Make Your Own Top Water Minnow Fishing Lures





Introduction: Make Your Own Top Water Minnow Fishing Lures

Inspired by msolek's instructable and looking for a simple excuse to use my lathe, I decided to knock out some fishing lures. These are alternately know as"Stickbaits" and "Cigar baits".

Step 1: Selecting Your Wood

You'll want to select a fairly low density soft wood for your lures, Spanish Cedar is a classic choice, but any cedar or pine should work fine.  Start by ripping the wood into 3/4 inch square by 6 inch pieces.

Step 2: Turn the Wood

Use your lathe to turn the wood into a nice piscatorial spindle shape. If you don't have a lathe, I suggest you build one.

Step 3: Seal the Wood

Since we're going to get these wet, it is necessary to seal the wood. If you have a particularly pretty grain pattern you could use a clear finish. I choose Krylon spray paint, since it was at hand. The thumbtack was used as a handle for painting.

Hint: Stick the tack somewhere where the hardware will mask the hole.

Step 4: The Hardware

I purchased my hardware from Penn State Industries. I've had nothing but positive experiences with them.

The location of the hardware was eyeballed and the screw holes started with an awl, since the wood is soft, pre-drilling is unnecessary.

You'll notice I only used one hook, that's just a personal preferences, but lures with masses of treble hooks that tangle in the tackle box annoy me, yeah I'm talking about you, Helin Flatfish.

If you don't want to buy special hardware, I'd suggest just using screw eyes and maybe some ballast to achieve neutral bouyancy.

Step 5: Prettyfying

Okay, so I'm the worlds worst painter. ;-)  But grab some of your wife's nailpolish (uummm Yeah, it's the wife's) and decorate your lure. I used silver and some glow in the dark OPI I got clearanced at Ulta.

Step 6: Catch a Big Fish

Umm, okay, where's the pic of a big fish?  Yeah, so I got skunked today, 3 hours of flailing the water with artificials and naturals and nadda, let's blame it on the cold front. On the other hand, they ran very true, the only tuning was to bend the lip up which made them dive deeper and wiggle tighter.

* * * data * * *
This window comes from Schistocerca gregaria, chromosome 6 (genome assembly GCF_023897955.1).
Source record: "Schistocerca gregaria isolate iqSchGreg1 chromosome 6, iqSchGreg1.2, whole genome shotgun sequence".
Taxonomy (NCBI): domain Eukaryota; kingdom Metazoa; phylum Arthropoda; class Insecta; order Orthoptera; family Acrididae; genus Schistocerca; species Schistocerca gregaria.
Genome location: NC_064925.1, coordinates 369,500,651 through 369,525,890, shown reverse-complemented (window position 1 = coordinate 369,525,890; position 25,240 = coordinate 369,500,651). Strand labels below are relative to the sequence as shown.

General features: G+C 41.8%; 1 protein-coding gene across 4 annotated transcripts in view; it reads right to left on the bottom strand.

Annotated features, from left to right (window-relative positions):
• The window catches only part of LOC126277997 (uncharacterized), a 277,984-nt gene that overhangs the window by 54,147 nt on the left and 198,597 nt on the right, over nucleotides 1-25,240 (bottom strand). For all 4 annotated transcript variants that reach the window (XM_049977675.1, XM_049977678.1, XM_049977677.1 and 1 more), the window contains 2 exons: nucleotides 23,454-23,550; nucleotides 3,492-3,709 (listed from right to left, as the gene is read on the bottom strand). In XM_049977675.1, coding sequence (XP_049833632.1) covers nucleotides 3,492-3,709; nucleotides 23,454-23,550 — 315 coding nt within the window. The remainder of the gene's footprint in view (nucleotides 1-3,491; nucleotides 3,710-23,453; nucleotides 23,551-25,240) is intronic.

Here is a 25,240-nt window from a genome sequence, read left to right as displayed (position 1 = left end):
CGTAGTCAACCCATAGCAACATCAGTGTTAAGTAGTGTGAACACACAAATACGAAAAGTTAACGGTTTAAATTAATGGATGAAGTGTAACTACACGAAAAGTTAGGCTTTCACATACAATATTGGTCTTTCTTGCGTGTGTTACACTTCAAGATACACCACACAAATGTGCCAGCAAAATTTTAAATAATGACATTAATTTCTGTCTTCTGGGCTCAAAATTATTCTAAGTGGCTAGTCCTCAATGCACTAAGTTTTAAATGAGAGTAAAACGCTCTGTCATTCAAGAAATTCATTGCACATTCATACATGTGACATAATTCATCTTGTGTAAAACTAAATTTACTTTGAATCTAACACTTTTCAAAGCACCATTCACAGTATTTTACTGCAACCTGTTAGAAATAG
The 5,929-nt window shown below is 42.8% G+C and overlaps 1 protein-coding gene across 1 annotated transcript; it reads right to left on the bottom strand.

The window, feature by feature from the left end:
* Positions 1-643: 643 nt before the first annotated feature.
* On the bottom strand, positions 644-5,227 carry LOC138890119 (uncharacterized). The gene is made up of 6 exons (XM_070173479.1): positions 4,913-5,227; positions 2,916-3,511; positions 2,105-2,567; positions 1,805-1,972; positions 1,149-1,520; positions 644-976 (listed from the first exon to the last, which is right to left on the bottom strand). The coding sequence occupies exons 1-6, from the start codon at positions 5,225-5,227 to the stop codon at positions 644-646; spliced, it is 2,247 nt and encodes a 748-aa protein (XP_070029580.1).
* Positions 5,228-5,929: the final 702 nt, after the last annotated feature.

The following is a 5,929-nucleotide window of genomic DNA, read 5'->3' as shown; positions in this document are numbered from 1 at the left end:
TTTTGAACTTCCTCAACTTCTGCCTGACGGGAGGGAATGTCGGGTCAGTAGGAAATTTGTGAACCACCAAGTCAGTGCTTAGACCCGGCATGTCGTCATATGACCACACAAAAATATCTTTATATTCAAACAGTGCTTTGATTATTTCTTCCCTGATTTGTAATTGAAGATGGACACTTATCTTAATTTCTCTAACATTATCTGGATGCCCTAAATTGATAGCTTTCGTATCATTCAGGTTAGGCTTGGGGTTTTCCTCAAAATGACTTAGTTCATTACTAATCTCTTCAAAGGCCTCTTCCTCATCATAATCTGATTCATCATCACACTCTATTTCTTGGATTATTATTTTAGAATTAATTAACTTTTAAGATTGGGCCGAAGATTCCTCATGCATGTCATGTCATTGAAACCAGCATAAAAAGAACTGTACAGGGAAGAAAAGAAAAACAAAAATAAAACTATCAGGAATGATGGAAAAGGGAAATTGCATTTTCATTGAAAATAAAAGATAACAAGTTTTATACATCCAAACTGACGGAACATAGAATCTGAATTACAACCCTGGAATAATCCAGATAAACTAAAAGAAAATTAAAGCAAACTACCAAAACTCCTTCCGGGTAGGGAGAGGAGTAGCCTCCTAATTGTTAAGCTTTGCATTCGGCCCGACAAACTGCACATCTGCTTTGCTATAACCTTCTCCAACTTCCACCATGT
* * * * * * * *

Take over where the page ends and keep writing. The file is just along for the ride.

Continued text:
If I catch a big fish, I'll add a pic ;-)



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Nice instructable but these are diving lures. If you want a top water don't put a lip on it and use a small wait to keep it stable

great job. when I turned some a while back they worked great the only thing I did differently was I put three coats of paint. a white coat for a sealer and then I wrapped the lure in a potato or onion bag from the supermarket to give it a netting look. then silver and a very light coat of blue on the end.

I made my fishing lure out of a piece of cedar. all I needed was a pocket knife sander and piece of cedar and the hardware, paint, and nail polish. I dont know if it will work as good though

nice baits! for those of us with no lathe, pre-turned tapered furniture legs work just fine.choose your wood carefully,tho...some varieties dont float as high

I was wondering if you have ever had issues with the hardware coming off when a fish hits the lure. It seems that using a soft wood might have problems here. This is a very nice instructable and I would like to try it myself, but am worried that when a decent sized trout hits the lure it won't hold up. Thanks.

Use a full length piece of stainless steel wire through the length of your lure, with enough extra sticking out at top and bottom ends. Make wire loops with twists using needle nose pliers and no matter how big the fish biting wont come apart as the wire is one piece from end to end. You can already buy the stainless steel wires precut to various lengths, or buy a spool at your local hardware store and cut to sizes accordingly. You predrill a hole through the lure to insert the wire, make your twists and connections.

Admittedly, I've only taken these out once, but I've been using wooden lures my entire life many using similar construction and never had one fail, even having pulled the hooks straight on snags..

Nice work! I suggest drilling through the center, inserting an appropriate-width ss wire, and attaching your tackle to that wire (i.e. one end of a small swivel).

Wood explodes if the fish hits or fights it right, or can pull tackle (on rocks, logs etc).

Attach your tackle to the wire, and no matter what happens to the wood, you will (hopefully) still have a fish at the terminal of your endeavor.